Care to comment (as both a poet and an editor)?
EAH: Certainly. I find that some of the most arresting poems are those that present small scenarios or vignettes and then progress in some sort of fashion. They may have only the briefest of connections with “the big issues” of life; they may or may not evoke emotional profundity. What these kinds of poems have in common (and that I enjoy so much) is characterization. They’re momentary representations of an event or profile. They do entertain – perhaps not necessarily humorously – but in a way that invites readers to peer through a peephole at the largely unselfconscious subject, who remains her-, him- or itself, usually unabashedly.
French Chef Harald LeClaire, for example, is a personality I made up. I think the reason his poem entertains is because it’s a slice-of-life setting he feels more than comfortable in, and the reader gets to learn about his passions, his manner of speaking, his belief systems – but also about his wit and lack of humility, all in eleven lines – or twelve, if you count the title – which places him in the center of this vibrantly contrasting, colorful wonderland of reverence.
As an editor, I’m always appreciative of poems that move beyond general issues and “grand themes” to zoom in on the specifics of what might appear mundane at first glance. Focus brings simple and complex details all together – take a macro lens and look about – sometimes what’s right in front of us, in our daily lives, is as interesting to write about as (or even more than) the sum of world views, especially in what’s human. Those common observations about characterization or personality are what draws a universal audience.
RRB:Thanks, Eve, for that insight into the mind of a warrio—, uh, editor-poet.
Now, let’s look at a second piece, shall we?
RRB:Do I detect a slice of irony here, Eve, doting on a bed of bitterness? Or am I merely mixing rampant metaphors?
EAH: Do you? Are you? I’d say, perhaps, a bit of ‘yes’ to both. This poem, also a postcard poem, is another fictional character – but one that’s built over the bones of my memories of an old friend. It’s meant to be a written caricature – not exactly loaded with bitterness, but irony, for sure. The real “Eliza” was loaded with witty charm and could toss out the odd ironic remark without even a thought of her navel. I tried to conjure up her personality by speaking flippantly through the lint of her voice.
RRB:“Flippantly,” huh? Hah!
Well, I certainly hate to eat and run – as they say – but I’m afraid I might be overstaying my welcome if I don’t get a move on. How about a parting shot, and we’ll then call it a night(cap)? Have you got anything in your dusty ditty bag slightly reminiscent (but with that trademark Eve Anthony Hanninen twinge of irony) of Auld Lang Syne?”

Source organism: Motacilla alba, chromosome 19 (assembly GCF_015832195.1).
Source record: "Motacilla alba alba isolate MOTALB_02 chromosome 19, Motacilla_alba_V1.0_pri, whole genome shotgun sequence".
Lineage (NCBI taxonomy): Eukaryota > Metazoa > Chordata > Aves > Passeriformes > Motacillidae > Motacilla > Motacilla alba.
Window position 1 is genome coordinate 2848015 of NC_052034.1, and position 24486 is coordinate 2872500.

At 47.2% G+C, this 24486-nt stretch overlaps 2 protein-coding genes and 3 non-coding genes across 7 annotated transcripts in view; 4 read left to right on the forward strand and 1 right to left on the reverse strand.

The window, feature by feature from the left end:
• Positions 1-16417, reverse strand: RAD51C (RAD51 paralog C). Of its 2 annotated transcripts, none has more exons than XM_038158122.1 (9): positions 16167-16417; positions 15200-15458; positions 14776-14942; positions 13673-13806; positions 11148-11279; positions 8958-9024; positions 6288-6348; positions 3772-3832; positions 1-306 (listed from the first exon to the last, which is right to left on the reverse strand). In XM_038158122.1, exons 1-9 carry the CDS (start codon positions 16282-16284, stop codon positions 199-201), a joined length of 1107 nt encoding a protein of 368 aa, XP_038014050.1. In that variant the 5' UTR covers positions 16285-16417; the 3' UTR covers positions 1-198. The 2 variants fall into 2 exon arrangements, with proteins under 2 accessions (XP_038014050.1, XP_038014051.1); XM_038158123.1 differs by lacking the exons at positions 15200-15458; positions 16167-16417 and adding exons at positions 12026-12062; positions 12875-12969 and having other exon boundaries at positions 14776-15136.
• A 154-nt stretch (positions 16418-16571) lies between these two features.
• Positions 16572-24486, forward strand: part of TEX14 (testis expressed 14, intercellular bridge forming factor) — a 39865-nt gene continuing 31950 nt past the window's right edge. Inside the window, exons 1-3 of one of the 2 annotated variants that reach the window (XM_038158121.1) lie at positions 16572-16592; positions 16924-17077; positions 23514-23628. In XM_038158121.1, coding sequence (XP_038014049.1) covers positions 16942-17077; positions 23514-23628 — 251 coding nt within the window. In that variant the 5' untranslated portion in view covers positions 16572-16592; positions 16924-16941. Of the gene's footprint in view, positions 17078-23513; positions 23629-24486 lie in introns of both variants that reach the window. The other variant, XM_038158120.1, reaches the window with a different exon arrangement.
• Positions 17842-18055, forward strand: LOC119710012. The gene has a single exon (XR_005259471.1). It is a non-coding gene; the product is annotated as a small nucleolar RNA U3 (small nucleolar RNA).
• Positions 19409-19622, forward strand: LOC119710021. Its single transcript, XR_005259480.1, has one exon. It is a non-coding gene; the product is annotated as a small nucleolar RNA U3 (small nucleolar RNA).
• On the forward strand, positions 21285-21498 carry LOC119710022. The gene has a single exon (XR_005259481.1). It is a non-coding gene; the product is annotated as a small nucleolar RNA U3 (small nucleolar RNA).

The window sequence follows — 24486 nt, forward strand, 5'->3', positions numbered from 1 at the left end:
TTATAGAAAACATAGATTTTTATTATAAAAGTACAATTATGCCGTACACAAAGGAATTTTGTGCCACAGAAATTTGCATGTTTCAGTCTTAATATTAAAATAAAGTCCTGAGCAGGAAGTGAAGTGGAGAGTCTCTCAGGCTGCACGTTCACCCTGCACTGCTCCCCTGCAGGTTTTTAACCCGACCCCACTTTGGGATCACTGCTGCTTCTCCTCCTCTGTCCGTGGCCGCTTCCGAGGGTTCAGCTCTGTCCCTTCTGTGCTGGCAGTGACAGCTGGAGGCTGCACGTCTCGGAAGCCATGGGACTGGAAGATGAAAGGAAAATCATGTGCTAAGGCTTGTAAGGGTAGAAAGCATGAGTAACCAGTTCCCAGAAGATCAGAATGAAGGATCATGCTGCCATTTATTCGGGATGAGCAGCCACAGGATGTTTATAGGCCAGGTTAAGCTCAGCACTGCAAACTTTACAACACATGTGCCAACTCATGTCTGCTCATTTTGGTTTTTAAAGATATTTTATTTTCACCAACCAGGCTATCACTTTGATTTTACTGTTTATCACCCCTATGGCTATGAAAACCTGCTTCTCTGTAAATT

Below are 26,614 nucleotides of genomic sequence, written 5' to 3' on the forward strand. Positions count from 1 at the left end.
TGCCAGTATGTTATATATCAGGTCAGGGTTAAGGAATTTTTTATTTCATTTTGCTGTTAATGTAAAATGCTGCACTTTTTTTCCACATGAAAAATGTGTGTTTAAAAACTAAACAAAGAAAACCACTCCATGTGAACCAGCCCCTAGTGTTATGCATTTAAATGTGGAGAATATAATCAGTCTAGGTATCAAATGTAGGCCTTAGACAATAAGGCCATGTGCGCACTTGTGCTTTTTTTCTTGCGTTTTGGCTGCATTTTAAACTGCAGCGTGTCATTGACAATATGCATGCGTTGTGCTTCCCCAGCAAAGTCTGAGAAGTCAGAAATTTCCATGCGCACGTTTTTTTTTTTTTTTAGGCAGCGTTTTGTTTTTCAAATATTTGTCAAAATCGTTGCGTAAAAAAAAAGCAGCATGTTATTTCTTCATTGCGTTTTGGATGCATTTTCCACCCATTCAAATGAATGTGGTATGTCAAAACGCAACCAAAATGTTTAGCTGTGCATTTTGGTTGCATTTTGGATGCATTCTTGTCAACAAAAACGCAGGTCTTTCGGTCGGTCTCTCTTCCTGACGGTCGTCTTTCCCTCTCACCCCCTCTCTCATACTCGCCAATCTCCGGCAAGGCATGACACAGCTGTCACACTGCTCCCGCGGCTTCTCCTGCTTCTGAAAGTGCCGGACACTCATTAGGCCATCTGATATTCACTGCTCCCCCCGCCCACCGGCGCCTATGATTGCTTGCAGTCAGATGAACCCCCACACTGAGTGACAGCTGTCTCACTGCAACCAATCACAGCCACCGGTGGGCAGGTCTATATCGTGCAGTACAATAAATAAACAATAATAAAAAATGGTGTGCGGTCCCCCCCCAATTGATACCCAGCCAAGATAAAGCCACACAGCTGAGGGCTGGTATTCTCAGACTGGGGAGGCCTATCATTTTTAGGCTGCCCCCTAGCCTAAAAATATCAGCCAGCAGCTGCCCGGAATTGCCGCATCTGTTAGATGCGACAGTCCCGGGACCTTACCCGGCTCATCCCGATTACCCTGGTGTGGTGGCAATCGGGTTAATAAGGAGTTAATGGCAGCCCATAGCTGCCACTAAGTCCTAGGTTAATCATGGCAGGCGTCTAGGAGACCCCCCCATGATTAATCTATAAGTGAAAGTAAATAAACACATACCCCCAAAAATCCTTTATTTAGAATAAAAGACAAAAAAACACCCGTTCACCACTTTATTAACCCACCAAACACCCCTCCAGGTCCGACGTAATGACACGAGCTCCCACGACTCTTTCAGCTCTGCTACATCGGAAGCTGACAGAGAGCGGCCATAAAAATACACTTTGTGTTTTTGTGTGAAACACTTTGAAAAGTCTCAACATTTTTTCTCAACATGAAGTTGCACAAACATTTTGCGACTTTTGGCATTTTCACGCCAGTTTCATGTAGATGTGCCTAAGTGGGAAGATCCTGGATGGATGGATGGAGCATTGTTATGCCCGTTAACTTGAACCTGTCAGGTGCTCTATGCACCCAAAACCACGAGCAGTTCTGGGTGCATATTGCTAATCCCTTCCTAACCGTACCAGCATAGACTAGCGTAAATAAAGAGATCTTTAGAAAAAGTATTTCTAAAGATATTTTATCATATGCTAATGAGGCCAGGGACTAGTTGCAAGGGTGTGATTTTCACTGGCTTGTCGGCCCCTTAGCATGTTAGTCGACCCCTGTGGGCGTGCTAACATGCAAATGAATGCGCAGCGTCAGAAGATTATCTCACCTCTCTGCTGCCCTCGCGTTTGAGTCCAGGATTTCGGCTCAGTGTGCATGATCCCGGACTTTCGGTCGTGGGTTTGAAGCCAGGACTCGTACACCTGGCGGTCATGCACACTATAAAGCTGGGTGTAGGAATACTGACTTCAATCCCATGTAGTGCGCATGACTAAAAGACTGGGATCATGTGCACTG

EAH: Well, how about a bittersweet song, er, poem, about a boy forced to move to a small town after his brother died? You may note: the subject of the poem isn’t death; rather, it’s another (mostly biographical) vignette based on personalities set in a narrowly-defined environment.
There’s not much humor to be had in this poem, but it unfolds line by line with observations meant to introduce characterizations of the boy’s mother – and later, of the deceased brother – that hopefully clue the reader into the events that may have preceded this particular moment. And, by suggesting that the trailer they’re now living in is mobile (i.e., “ticking of settling leafsprings”) rather than permanent housing in a trailer park, for example, I imply that their lifestyle has been made transitory by events, and that they may pick up, again, at any time.
Oh, and in case you’re wondering what leafsprings are, they’re my own invention of a compound name for “leaf springs,” which are springs found in the suspension systems of most wheeled vehicles (and which are meant to reduce the fatiguing impact of road vibrations on a trailer’s or car’s frame). How’s that for mundaneity?
RRB:That, Eve, is what makes you a poet and me a boob. Good for you! Not a spot of mundaneity in it.
It’s been a real pleasure. We should do this more often. Tongues will wag, I’ll wager, but so what? Let them wag till the cows come home. And then, let. The. Cows. Come. Home.
Chef LeClaire in the Winter Cathedral
Arches waver with the flicker of prayer candles
beneath wafers of glass plotted like colored sugar